After spending winter traveling between Arizona and Mexico we started northward in our 28’ fifth wheel trailer, following spring weather (see trip reports in CURRENT TRAVELS 2017 & 2018). Our first stop; St George, Utah. We had business in St George. We were considering it, or Cedar City sixty miles to the north, as possible places to re-establish a home base from which to continue our travels. We wanted to buy undeveloped land and build our home base there, the way we want it.
In early April we moved into Baker Dam, a Bureau of Land Management (BLM) campground twenty miles north of St George beneath the impressive Pine Mountain Wilderness Area of the Dixie Nation Forest. The campground is small, set in a juniper forest, and on a first come, first served basis (sites can’t be reserved). It’s basic and beautiful with a small lake, no power, no water, no dump station, but with a surprisingly strong 4G Verizon cellular signal. And, the sites easily accommodated our twenty-eight foot long trailer. It cost $12/night ($6/night for us with my America the Beautiful senior pass). Best of all, we had the entire campground to ourselves except for the jack rabbits, mule deer and wild turkeys that drifted through from time to time. It was very quiet except for the weekends when it turns into party-central for the locals. The tiny town of Veyo nearby is famous for it’s homemade pies and we feasted on fresh strawberry/rhubarb pie, one of our favorites.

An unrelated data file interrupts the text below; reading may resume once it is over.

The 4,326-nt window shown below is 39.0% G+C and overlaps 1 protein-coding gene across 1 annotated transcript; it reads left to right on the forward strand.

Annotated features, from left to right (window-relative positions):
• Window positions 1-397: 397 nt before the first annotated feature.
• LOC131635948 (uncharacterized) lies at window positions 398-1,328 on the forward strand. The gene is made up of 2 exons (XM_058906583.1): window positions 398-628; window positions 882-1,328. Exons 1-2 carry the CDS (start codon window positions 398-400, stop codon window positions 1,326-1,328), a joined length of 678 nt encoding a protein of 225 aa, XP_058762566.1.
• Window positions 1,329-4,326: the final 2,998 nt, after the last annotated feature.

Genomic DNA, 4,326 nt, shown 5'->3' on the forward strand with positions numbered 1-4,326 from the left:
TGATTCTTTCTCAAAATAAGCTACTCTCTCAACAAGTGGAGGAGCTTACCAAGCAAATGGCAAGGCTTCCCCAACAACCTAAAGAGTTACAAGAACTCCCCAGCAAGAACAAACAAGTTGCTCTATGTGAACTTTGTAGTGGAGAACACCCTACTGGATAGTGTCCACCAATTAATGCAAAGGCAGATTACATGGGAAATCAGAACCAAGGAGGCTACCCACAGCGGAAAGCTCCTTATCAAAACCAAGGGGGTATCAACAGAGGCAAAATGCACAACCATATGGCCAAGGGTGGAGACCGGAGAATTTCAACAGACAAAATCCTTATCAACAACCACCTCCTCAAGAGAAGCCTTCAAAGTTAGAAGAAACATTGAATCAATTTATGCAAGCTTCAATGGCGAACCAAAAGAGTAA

From Baker Dam we visited friends in Cedar City, about 60 miles north of St George. Although the town is set in a pretty valley and near Bryce Canyon National Park, we didn’t like it. Too small, too remote, too cold. We enjoyed our visit with our friends, but we struck Cedar City from our list as possible relocation areas.
We moved on to Snow Canyon State Park on the outskirts of St George where we had reservations for the next eleven nights. At $26/night we had 30A electrical service, water, flush bathrooms with showers, and a dump station. The cellular signal was very weak even when amplified with our signal booster. The park is spectacular with white and red rock canyons overlain by ancient lava flows of black basalt. A paved bike trail leads through the park and on into the surrounding communities. This was a perfect base from which to explore St George with Zion National Park just a forty-minute drive away.